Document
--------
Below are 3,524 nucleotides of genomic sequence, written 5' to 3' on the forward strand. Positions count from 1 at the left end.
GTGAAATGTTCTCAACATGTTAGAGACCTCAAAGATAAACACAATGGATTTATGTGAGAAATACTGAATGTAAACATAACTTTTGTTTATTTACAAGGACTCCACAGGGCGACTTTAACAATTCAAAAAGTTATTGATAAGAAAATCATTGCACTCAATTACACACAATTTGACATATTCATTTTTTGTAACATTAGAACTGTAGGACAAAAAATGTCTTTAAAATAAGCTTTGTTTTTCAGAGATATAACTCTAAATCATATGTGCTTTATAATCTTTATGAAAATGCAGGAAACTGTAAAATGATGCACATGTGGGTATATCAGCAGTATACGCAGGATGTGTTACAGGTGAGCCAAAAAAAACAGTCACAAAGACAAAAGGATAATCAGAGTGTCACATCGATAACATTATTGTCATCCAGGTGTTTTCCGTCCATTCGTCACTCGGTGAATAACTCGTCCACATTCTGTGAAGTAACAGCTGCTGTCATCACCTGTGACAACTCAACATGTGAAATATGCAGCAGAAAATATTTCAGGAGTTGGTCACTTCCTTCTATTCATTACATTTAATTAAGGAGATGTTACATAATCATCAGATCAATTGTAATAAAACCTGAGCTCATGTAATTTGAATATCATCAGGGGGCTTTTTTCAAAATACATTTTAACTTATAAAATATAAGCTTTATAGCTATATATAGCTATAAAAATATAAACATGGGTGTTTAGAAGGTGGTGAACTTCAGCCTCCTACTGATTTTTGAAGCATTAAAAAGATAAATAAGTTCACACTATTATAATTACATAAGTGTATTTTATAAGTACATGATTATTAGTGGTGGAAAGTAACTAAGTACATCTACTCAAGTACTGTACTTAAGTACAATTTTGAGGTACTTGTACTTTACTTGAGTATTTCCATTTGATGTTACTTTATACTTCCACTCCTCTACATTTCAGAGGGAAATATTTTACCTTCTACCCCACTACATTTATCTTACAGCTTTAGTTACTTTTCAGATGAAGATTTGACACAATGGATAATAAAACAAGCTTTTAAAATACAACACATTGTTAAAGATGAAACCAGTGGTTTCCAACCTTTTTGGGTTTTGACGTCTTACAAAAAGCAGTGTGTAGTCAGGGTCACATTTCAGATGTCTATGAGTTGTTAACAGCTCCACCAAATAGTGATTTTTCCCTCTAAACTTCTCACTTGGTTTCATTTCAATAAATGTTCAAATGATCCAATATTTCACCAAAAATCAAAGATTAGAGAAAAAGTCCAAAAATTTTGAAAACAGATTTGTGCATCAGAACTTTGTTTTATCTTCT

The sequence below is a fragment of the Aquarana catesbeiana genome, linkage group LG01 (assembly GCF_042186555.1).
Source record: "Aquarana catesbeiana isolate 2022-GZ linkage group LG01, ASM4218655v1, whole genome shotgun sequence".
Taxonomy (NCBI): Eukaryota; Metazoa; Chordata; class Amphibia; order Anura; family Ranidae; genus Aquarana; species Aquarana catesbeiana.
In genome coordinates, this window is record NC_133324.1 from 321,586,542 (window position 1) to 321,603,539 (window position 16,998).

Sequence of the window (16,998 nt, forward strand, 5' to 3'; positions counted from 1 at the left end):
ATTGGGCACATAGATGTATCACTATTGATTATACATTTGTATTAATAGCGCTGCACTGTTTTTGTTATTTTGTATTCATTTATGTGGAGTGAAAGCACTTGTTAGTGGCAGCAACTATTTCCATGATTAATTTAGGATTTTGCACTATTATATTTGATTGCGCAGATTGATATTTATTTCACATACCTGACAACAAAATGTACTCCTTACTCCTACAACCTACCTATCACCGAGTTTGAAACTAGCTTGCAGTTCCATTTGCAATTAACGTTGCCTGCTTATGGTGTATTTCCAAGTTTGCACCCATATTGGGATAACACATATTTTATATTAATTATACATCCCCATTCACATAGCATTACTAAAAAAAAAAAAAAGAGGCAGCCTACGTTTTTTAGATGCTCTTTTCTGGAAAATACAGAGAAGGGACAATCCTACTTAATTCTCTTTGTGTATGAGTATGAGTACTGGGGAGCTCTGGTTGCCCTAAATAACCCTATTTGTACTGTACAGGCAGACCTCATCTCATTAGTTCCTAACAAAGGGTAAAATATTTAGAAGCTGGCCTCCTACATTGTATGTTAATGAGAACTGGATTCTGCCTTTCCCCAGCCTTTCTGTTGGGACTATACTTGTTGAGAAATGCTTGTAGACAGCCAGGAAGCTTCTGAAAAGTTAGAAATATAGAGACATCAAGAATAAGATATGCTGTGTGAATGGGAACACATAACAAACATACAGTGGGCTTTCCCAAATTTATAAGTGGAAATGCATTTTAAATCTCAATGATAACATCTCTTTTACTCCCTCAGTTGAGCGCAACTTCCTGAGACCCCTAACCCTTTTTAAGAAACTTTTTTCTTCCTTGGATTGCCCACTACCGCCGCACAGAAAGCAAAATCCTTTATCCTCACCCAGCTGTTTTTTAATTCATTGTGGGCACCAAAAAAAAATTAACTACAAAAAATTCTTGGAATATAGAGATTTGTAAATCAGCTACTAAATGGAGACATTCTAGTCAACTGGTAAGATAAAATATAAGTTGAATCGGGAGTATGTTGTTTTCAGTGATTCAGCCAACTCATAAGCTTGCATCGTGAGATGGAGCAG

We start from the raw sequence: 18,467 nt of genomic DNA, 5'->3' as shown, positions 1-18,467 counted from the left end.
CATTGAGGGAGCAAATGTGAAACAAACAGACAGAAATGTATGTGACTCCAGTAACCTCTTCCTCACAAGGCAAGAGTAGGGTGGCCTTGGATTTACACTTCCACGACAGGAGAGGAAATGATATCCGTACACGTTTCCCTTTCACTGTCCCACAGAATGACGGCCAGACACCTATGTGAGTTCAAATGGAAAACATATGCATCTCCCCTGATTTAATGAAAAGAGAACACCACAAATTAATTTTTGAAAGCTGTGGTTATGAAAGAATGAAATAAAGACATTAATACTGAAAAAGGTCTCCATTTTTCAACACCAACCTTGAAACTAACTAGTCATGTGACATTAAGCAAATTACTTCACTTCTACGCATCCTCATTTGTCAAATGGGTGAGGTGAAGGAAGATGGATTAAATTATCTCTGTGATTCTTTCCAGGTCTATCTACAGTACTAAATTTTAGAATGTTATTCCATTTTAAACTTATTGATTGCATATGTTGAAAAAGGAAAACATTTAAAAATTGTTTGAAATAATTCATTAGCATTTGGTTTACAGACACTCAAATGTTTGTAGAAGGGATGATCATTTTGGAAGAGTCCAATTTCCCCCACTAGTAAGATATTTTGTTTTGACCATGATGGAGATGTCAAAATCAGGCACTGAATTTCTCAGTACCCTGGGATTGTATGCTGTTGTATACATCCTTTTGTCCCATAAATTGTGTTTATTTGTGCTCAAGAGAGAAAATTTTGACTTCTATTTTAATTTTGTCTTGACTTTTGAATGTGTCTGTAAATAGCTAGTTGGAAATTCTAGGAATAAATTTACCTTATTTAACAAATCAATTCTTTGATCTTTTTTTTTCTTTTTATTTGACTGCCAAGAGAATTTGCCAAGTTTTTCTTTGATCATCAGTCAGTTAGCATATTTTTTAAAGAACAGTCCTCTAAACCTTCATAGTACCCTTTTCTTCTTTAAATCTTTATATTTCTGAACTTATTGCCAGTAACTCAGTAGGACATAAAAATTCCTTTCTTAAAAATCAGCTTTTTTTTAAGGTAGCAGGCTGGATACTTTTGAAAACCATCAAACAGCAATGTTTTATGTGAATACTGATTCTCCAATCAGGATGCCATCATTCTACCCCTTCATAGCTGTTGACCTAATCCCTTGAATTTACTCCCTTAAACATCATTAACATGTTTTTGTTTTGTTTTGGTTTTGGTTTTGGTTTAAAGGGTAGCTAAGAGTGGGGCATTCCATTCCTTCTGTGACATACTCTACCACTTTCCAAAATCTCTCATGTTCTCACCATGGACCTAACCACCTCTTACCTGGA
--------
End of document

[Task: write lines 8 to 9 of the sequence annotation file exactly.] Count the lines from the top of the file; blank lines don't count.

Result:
ATTGGGCACATAGATGTATCACTATTGATTATACATTTGTATTAATAGCGCTGCACTGTTTTTGTTATTTTGTATTCATTTATGTGGAGTGAAAGCACTTGTTAGTGGCAGCAACTATTTCCATGATTAATTTAGGATTTTGCACTATTATATTTGATTGCGCAGATTGATATTTATTTCACATACCTGACAACAAAATGTACTCCTTACTCCTACAACCTACCTATCACCGAGTTTGAAACTAGCTTGCAGTTCCATTTGCAATTAACGTTGCCTGCTTATGGTGTATTTCCAAGTTTGCACCCATATTGGGATAACACATATTTTATATTAATTATACATCCCCATTCACATAGCATTACTAAAAAAAAAAAAAAGAGGCAGCCTACGTTTTTTAGATGCTCTTTTCTGGAAAATACAGAGAAGGGACAATCCTACTTAATTCTCTTTGTGTATGAGTATGAGTACTGGGGAGCTCTGGTTGCCCTAAATAACCCTATTTGTACTGTACAGGCAGACCTCATCTCATTAGTTCCTAACAAAGGGTAAAATATTTAGAAGCTGGCCTCCTACATTGTATGTTAATGAGAACTGGATTCTGCCTTTCCCCAGCCTTTCTGTTGGGACTATACTTGTTGAGAAATGCTTGTAGACAGCCAGGAAGCTTCTGAAAAGTTAGAAATATAGAGACATCAAGAATAAGATATGCTGTGTGAATGGGAACACATAACAAACATACAGTGGGCTTTCCCAAATTTATAAGTGGAAATGCATTTTAAATCTCAATGATAACATCTCTTTTACTCCCTCAGTTGAGCGCAACTTCCTGAGACCCCTAACCCTTTTTAAGAAACTTTTTTCTTCCTTGGATTGCCCACTACCGCCGCACAGAAAGCAAAATCCTTTATCCTCACCCAGCTGTTTTTTAATTCATTGTGGGCACCAAAAAAAAATTAACTACAAAAAATTCTTGGAATATAGAGATTTGTAAATCAGCTACTAAATGGAGACATTCTAGTCAACTGGTAAGATAAAATATAAGTTGAATCGGGAGTATGTTGTTTTCAGTGATTCAGCCAACTCATAAGCTTGCATCGTGAGATGGAGCAG

We start from the raw sequence: 18,467 nt of genomic DNA, 5'->3' as shown, positions 1-18,467 counted from the left end.